Flowers_April 2 001

Urban Forestry

Urban Forestry. The term itself appears to be either a typo by the author, or an oxymoron. At first glance, it seems to make about as much sense as Rural Mass Transit, or Underwater Skydiving.

So just what is Urban Forestry? The U.S. Census Bureau defines an urban area as having a population density of at least 1,000 people per square mile, and surrounding areas that have an overall density of at least 500 people per square mile. The trees that grow in yards, parks, shopping centers, commercial properties, and along streets in these high density, man-made environments are collectively called the “urban forest.”

The basic concepts of urban forestry have been practiced for centuries in the United States. In the 1700’s, a city ordinance was passed in Philadelphia mandating that every homeowner “plant one or more trees before the door that the town may be well-shaded from the violence of the sun…and thereby be rendered more healthy.” In 1872, the New York City Commissioner of Health recommended that street trees be planted to mitigate the intense heat to reduce the death rate of children.

Here in Texas, The Texas Forest Service Urban Forestry Program helps build self-sustaining urban forestry and tree care programs by working with communities, local governments, and non-profit organizations to plant, care for, and protect trees.

One of the most important functions performed by the Texas Forest Service Urban Forestry Program is to maintain an accurate inventory of the trees that make up the urban forest areas in Texas. The Texas Sample Community Tree Inventory (TXSCTI) computer model system is used to create a census of trees in an area. In addition, satellite imagery and aerial photography are used to make an in-depth analysis of tree leafing. The images are then compared to previous years’ data. Measuring the trees that produce new leaves for the season helps to determine the health of different varieties of trees and how they respond to environmental conditions.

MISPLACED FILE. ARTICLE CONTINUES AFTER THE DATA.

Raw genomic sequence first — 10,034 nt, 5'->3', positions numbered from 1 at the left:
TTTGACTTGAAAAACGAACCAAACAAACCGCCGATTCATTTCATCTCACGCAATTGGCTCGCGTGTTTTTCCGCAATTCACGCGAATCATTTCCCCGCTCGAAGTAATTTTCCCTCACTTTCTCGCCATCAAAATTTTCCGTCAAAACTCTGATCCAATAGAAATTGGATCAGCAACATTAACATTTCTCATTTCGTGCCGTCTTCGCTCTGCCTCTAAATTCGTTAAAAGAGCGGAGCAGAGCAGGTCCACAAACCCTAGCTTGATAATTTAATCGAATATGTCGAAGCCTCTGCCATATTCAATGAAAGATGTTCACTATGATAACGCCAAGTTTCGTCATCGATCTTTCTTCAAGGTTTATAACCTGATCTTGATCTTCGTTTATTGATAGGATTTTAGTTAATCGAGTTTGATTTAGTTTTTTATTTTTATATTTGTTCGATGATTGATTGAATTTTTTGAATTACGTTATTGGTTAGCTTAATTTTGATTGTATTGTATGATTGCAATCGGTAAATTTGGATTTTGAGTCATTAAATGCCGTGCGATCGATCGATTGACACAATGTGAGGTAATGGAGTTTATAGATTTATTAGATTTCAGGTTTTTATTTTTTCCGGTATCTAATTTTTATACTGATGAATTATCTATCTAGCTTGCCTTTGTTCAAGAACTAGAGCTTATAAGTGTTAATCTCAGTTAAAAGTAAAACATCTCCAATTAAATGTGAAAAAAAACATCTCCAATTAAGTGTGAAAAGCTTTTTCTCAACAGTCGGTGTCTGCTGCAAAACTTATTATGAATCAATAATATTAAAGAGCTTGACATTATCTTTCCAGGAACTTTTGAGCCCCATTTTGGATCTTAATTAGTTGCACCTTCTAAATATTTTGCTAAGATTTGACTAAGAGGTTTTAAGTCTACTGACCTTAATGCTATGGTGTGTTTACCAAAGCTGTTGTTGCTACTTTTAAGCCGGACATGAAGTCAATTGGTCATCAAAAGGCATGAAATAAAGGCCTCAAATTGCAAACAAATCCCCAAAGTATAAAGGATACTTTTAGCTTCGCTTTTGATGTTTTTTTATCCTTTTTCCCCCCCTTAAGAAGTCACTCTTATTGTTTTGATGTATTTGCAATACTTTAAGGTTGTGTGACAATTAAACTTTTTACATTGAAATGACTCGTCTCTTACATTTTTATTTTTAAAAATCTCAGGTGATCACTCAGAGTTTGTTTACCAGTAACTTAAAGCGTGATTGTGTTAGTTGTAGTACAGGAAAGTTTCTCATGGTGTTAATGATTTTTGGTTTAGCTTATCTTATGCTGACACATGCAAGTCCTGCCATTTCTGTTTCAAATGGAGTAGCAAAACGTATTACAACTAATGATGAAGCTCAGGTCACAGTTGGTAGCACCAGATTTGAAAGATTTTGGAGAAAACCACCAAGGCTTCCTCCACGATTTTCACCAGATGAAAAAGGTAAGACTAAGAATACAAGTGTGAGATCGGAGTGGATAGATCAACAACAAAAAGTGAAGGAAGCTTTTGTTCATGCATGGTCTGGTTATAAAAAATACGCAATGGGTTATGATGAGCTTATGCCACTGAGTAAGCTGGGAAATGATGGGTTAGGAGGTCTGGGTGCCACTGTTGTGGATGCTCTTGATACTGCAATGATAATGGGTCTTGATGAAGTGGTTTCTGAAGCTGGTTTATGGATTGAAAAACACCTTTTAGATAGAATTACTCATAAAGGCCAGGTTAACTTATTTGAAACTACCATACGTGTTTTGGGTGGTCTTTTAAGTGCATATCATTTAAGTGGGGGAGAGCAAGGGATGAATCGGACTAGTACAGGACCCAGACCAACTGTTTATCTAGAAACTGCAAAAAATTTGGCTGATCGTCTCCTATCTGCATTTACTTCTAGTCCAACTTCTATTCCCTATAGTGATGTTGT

This may well be the most crucial time in our state’s history for its urban forest areas. According to a February, 2012 report by the Texas Forest Service, “An estimated 5.6 million trees that once shaded homes, streets and parks in communities across Texas are now dead as a result of last year’s unrelenting drought.” This number represents as much as 10 percent of the total number of trees that make up urban forests in Texas. And these estimates are only preliminary as trees continue to die from the ongoing drought.

Besides their intrinsic beauty, trees provide many environmental and economic benefits to urban landscapes. Trees help to reduce the amount of energy used by homes and buildings by keeping them cooler in the summer with their shade, and warmer in the winter by blocking cold north winds. A recent study reported that trees provide a total savings in energy costs to the Houston area alone of $131 million annually.

Trees improve air quality by capturing pollution particles in their leaves, reducing carbon dioxide, and producing oxygen. The same study reported that Houston’s urban forest removes 60,575 tons of air pollutants per year with an annual economic value to the area of nearly $300 million.

Trees improve the water quality of our rivers and streams, and prevent millions of gallons of water from needlessly entering sewage treatment plants, by capturing rainfall and reducing erosion and storm water runoff.

Trees provide food and shelter for a wide variety of wildlife. They provide privacy, and reduce noise and glare. Just the sight, sound, smell, and touch of plants and trees can reduce a person’s stress level and help provide a better quality of life.

Trees help to strengthen the local economy. Healthy, established trees can increase property values by 10 to 20 percent, which in turn can increase property tax assessments.

By analyzing our current urban forest inventory, its composition, its health, and its impact on our communities, both short-term and long-term management plans can be developed and implemented to maintain and expand our urban forest for generations to come.

You don’t have to be a major commercial developer, or Urban Forester to make a difference. Take a look at the numerous native trees that are adapted to your area and plant several in your yard. As the old adage goes, the best time to plant a tree was 20 years ago, the next best time to plant a tree is today. Make sure that your trees are properly pruned and maintained. Get involved; I’ve started working with my homeowners association to form a neighborhood suburban forest program where I help my neighbors properly prune their trees, and offer tips on proper fertilization, watering, and care.

Imagine the day many years from now, while sitting in the shade with your grandchildren, that you will share the story of how you thought about them long before they were even born, while planting the tree under which you now sit.

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